Senate Republicans released their draft version of the Better Care Reconciliation Act of 2017. This is the Senate version of the American Health Care Act (AHCA), aimed at repealing and replacing the Affordable Care Act (ACA or "Obamacare"). Enclosed is quick summary of what major changes the Senate would make to the House-passed bill; a more comprehensive analysis will be available, including the fiscal effects, when the Congressional Budget Office (CBO) scores the bill next week.
In previewing this week’s inaugural U.S.-China Diplomatic and Security Dialogue, acting Assistant Secretary of State Susan Thornton took a question from Anne Gearan of The Washington Post about the Trump Administration’s approach to the South China Sea. Thornton’s short response neatly embodied two major deficiencies in current U.S. policy that are paving the way for a Chinese sphere of influence in Southeast Asia.
Bipartisan groups of lawmakers are still pushing for reform in Washington. In addition, criminal justice reform efforts at the state level—especially in red states—continue to advance.
On June 12, the small Central American nation of Panama announced it was severing diplomatic ties with Taiwan so that it could establish relations with the People’s Republic of China. Now, only 19 countries and the Vatican recognize Taiwan. Why did this happen? How does it affect Taiwan’s relationship with the mainland? Should the United States get involved in preventing the further diplomatic isolation of Taiwan?
Achieving 3 percent sustained annual growth would be incredibly difficult, yet that assumption is embedded in President Trump’s proposed budget. In an episode of NPR’s Planet Money podcast, CRFB senior vice president and senior policy director Marc Goldwein discussed how unlikely it would be to accelerate growth up to 3 percent.
Two-thirds of the world’s 65.6 million displaced remain within the borders of their own countries. As internally displaced persons (IDPs), they are often more vulnerable and receive less assistance than those who cross international borders. As I have argued elsewhere, IDPs deserve much more attention, but they pose a different kind of challenge to the international community than refugees crossing borders in search of protection.
The fairness of our federal tax system is a hotly debated issue. Too often, however, these debates confuse or misrepresent important facts because they focus on only one part of our federal tax system. To assess whether the tax system is fair or not, it is important to look at the various taxes that people face in aggregate, not just one type of tax in isolation.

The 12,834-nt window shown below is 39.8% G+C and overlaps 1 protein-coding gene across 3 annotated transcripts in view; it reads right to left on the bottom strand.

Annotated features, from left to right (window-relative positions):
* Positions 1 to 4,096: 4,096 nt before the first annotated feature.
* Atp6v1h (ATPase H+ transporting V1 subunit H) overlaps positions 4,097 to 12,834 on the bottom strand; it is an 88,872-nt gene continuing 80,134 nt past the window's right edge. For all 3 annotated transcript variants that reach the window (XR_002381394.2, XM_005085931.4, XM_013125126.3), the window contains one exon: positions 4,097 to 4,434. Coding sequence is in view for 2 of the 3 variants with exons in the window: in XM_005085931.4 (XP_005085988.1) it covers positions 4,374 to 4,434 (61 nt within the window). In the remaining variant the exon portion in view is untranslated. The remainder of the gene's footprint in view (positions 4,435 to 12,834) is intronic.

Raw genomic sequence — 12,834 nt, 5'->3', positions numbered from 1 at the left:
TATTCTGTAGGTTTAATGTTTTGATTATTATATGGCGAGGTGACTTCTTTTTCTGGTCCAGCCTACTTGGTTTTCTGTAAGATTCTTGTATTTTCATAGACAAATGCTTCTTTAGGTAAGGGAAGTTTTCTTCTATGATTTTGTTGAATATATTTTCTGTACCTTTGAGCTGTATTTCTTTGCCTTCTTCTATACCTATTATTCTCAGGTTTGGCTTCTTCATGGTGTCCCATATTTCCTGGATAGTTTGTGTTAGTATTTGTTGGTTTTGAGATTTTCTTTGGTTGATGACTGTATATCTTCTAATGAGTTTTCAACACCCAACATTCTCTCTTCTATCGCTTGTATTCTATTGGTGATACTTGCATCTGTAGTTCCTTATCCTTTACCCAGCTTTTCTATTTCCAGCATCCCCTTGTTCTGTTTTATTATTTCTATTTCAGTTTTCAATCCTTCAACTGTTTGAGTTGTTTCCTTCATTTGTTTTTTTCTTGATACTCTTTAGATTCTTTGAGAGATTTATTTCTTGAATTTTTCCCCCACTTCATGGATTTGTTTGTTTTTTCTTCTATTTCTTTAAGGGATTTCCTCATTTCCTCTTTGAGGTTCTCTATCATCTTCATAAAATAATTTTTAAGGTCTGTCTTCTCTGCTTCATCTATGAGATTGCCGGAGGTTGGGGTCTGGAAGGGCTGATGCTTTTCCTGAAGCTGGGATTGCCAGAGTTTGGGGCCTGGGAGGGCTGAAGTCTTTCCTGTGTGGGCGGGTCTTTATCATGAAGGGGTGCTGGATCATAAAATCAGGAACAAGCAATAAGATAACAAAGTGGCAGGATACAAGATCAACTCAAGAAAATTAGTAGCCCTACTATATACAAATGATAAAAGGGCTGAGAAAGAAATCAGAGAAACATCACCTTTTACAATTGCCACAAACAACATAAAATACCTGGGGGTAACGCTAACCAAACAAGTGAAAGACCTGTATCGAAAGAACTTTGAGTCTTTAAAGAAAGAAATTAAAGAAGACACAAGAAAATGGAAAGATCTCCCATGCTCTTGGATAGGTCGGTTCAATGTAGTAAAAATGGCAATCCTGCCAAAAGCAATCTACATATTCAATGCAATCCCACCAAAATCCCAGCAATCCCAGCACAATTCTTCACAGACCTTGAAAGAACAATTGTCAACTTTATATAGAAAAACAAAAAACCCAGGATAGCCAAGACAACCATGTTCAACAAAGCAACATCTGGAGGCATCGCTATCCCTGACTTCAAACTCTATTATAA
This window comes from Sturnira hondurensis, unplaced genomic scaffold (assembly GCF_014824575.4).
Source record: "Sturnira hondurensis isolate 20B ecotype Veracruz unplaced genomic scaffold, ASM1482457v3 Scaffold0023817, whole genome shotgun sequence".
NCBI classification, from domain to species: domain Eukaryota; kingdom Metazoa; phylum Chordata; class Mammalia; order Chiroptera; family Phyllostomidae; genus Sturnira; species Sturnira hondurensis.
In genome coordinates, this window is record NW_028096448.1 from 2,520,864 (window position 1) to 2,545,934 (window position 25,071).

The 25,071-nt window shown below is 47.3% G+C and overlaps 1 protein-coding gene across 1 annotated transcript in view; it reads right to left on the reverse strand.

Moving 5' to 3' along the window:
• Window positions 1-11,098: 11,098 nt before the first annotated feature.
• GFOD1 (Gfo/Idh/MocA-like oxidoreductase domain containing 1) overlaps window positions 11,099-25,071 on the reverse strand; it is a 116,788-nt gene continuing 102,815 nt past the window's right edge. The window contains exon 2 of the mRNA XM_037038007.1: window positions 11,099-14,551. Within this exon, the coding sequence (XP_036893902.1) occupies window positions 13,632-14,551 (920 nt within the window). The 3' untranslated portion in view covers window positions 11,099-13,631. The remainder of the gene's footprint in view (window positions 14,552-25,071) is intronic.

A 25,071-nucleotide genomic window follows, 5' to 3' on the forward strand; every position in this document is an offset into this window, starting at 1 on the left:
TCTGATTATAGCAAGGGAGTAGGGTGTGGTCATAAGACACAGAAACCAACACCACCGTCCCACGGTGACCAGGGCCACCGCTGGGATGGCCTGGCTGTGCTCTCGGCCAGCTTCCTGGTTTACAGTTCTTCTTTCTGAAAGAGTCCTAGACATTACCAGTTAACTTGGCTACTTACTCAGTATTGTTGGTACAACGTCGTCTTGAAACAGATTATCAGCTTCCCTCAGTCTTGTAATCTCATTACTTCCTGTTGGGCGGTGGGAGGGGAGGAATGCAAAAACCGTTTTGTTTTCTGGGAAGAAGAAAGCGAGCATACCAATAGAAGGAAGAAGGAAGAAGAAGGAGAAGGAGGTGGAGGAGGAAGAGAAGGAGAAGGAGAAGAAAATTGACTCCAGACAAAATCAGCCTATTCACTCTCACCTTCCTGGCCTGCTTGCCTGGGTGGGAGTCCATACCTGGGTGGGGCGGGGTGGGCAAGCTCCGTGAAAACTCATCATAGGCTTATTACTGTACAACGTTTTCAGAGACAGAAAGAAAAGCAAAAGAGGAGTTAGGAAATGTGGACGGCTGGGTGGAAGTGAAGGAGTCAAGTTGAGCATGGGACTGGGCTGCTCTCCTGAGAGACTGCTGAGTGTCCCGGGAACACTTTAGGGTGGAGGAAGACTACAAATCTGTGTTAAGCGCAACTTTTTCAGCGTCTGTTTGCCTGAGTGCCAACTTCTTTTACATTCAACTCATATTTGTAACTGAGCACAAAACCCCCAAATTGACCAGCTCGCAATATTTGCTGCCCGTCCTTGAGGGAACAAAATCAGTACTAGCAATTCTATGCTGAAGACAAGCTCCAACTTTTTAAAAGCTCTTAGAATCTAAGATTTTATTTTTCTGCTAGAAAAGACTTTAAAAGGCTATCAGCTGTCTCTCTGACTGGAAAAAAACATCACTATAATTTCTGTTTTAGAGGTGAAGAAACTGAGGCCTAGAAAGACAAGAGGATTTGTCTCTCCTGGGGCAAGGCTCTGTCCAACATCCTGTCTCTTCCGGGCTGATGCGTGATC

Over the last century, we have seen an exponential growth of the federal bureaucracy. As a practical matter, federal agencies—not Congress—have assumed the primary role in making the policies that affect our lives.
Senate Intelligence Committee hearing on Foreign Intelligence Surveillance Act will be highly politicized, but are these representatives meeting the responsibilities of their office.
President Trump has been disappointingly reluctant to propose any changes to improve the solvency of Social Security's retirement program, but his Fiscal Year 2018 budget includes a package of reforms to the Social Security Disability Insurance (SSDI) program that would meaningfully improve its solvency as well as (potentially) the labor force attachment of people with disabilities. Included among the proposals are several put forward by our own McCrery-Pomeroy SSDI Solutions Initiative. The President's SSDI proposals deserve consideration.
Unlike the federal government’s Housing First strategy for addressing homelessness, which prioritizes getting people sheltered before going after the root causes of why they’re homeless, Solutions for Change requires parents to work and remain drug-free.
Is there a right to health care? Our arguments about health policy frequently highlight the question. One problem is that the word “rights” can be understood in many ways.
Prime Minister Nawaz Sharif of Pakistan was one of the leaders of fifty-five Muslim-majority nations attending an anti-extremism summit in Riyadh this week. So how is Pakistan addressing what President Donald Trump’s speech to the gathering called “the crisis of Islamic extremism and the Islamist and Islamic terror of all kinds”?
White House Press Secretary Sean Spicer spars with reporters after CNN's Jim Acosta requests an example of a "fake news" story during a press briefing.
German Chancellor Angela Merkel reiterated her stance that Europe must "take our fate into our own hands" following a meeting with Indian Prime Minister Narendra Modi on Tuesday.
"Their lives remind us that freedom is not bought cheaply. It has a cost; it imposes a burden. And just as they whom we commemorate were willing to sacrifice, so too must we—in a less final, less heroic way—be willing to give of ourselves." [Ronald Reagan, 1982 while visiting Arlington National Cemetery on Memorial Day]